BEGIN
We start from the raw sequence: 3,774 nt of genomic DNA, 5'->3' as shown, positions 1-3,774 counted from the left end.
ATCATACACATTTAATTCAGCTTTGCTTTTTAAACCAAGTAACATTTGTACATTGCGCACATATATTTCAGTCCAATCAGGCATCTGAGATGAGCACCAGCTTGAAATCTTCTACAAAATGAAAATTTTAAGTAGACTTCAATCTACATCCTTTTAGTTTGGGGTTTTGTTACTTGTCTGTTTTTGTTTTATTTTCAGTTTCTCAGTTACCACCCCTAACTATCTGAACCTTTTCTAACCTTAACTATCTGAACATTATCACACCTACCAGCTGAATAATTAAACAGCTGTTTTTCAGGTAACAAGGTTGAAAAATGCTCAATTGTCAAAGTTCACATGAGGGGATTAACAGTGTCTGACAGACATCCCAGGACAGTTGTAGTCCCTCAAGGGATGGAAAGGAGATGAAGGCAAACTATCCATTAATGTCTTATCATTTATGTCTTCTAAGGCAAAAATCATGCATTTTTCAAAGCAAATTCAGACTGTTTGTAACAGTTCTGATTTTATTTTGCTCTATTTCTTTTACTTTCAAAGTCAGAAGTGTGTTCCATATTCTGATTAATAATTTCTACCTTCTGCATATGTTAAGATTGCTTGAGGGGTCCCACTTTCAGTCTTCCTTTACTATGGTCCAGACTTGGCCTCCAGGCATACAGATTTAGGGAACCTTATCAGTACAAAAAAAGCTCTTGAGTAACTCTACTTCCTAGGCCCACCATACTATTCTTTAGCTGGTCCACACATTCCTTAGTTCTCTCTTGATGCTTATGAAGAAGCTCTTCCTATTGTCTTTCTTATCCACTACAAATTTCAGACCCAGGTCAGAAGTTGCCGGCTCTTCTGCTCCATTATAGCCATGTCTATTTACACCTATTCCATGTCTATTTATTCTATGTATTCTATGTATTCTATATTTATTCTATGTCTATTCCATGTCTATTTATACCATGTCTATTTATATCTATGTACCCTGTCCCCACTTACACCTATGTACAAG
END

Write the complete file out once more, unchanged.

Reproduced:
We start from the raw sequence: 3,774 nt of genomic DNA, 5'->3' as shown, positions 1-3,774 counted from the left end.
ATCATACACATTTAATTCAGCTTTGCTTTTTAAACCAAGTAACATTTGTACATTGCGCACATATATTTCAGTCCAATCAGGCATCTGAGATGAGCACCAGCTTGAAATCTTCTACAAAATGAAAATTTTAAGTAGACTTCAATCTACATCCTTTTAGTTTGGGGTTTTGTTACTTGTCTGTTTTTGTTTTATTTTCAGTTTCTCAGTTACCACCCCTAACTATCTGAACCTTTTCTAACCTTAACTATCTGAACATTATCACACCTACCAGCTGAATAATTAAACAGCTGTTTTTCAGGTAACAAGGTTGAAAAATGCTCAATTGTCAAAGTTCACATGAGGGGATTAACAGTGTCTGACAGACATCCCAGGACAGTTGTAGTCCCTCAAGGGATGGAAAGGAGATGAAGGCAAACTATCCATTAATGTCTTATCATTTATGTCTTCTAAGGCAAAAATCATGCATTTTTCAAAGCAAATTCAGACTGTTTGTAACAGTTCTGATTTTATTTTGCTCTATTTCTTTTACTTTCAAAGTCAGAAGTGTGTTCCATATTCTGATTAATAATTTCTACCTTCTGCATATGTTAAGATTGCTTGAGGGGTCCCACTTTCAGTCTTCCTTTACTATGGTCCAGACTTGGCCTCCAGGCATACAGATTTAGGGAACCTTATCAGTACAAAAAAAGCTCTTGAGTAACTCTACTTCCTAGGCCCACCATACTATTCTTTAGCTGGTCCACACATTCCTTAGTTCTCTCTTGATGCTTATGAAGAAGCTCTTCCTATTGTCTTTCTTATCCACTACAAATTTCAGACCCAGGTCAGAAGTTGCCGGCTCTTCTGCTCCATTATAGCCATGTCTATTTACACCTATTCCATGTCTATTTATTCTATGTATTCTATGTATTCTATATTTATTCTATGTCTATTCCATGTCTATTTATACCATGTCTATTTATATCTATGTACCCTGTCCCCACTTACACCTATGTACAAG